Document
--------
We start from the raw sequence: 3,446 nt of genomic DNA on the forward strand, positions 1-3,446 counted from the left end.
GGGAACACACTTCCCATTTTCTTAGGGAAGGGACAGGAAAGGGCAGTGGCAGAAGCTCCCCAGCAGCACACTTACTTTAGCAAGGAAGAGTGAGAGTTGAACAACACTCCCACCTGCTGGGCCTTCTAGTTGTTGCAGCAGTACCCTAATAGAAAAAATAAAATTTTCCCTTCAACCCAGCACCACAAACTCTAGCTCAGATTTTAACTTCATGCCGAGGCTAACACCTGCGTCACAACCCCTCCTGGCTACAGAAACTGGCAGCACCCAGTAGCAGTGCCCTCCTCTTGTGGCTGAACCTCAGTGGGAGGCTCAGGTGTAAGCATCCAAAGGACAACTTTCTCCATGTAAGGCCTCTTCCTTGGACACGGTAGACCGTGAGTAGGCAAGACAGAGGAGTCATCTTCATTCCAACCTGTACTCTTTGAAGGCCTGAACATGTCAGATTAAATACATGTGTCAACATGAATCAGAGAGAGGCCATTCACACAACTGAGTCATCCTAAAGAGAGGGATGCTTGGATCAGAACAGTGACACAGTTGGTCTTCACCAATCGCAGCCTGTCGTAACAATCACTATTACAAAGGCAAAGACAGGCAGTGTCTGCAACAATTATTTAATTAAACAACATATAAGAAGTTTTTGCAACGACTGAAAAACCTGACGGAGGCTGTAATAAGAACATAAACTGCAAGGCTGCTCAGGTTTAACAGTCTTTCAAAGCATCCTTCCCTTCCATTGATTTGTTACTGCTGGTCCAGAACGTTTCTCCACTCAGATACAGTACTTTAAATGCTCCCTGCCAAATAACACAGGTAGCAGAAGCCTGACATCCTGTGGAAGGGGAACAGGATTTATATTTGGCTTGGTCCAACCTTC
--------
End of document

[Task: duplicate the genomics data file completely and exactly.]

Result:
We start from the raw sequence: 3,446 nt of genomic DNA on the forward strand, positions 1-3,446 counted from the left end.
GGGAACACACTTCCCATTTTCTTAGGGAAGGGACAGGAAAGGGCAGTGGCAGAAGCTCCCCAGCAGCACACTTACTTTAGCAAGGAAGAGTGAGAGTTGAACAACACTCCCACCTGCTGGGCCTTCTAGTTGTTGCAGCAGTACCCTAATAGAAAAAATAAAATTTTCCCTTCAACCCAGCACCACAAACTCTAGCTCAGATTTTAACTTCATGCCGAGGCTAACACCTGCGTCACAACCCCTCCTGGCTACAGAAACTGGCAGCACCCAGTAGCAGTGCCCTCCTCTTGTGGCTGAACCTCAGTGGGAGGCTCAGGTGTAAGCATCCAAAGGACAACTTTCTCCATGTAAGGCCTCTTCCTTGGACACGGTAGACCGTGAGTAGGCAAGACAGAGGAGTCATCTTCATTCCAACCTGTACTCTTTGAAGGCCTGAACATGTCAGATTAAATACATGTGTCAACATGAATCAGAGAGAGGCCATTCACACAACTGAGTCATCCTAAAGAGAGGGATGCTTGGATCAGAACAGTGACACAGTTGGTCTTCACCAATCGCAGCCTGTCGTAACAATCACTATTACAAAGGCAAAGACAGGCAGTGTCTGCAACAATTATTTAATTAAACAACATATAAGAAGTTTTTGCAACGACTGAAAAACCTGACGGAGGCTGTAATAAGAACATAAACTGCAAGGCTGCTCAGGTTTAACAGTCTTTCAAAGCATCCTTCCCTTCCATTGATTTGTTACTGCTGGTCCAGAACGTTTCTCCACTCAGATACAGTACTTTAAATGCTCCCTGCCAAATAACACAGGTAGCAGAAGCCTGACATCCTGTGGAAGGGGAACAGGATTTATATTTGGCTTGGTCCAACCTTC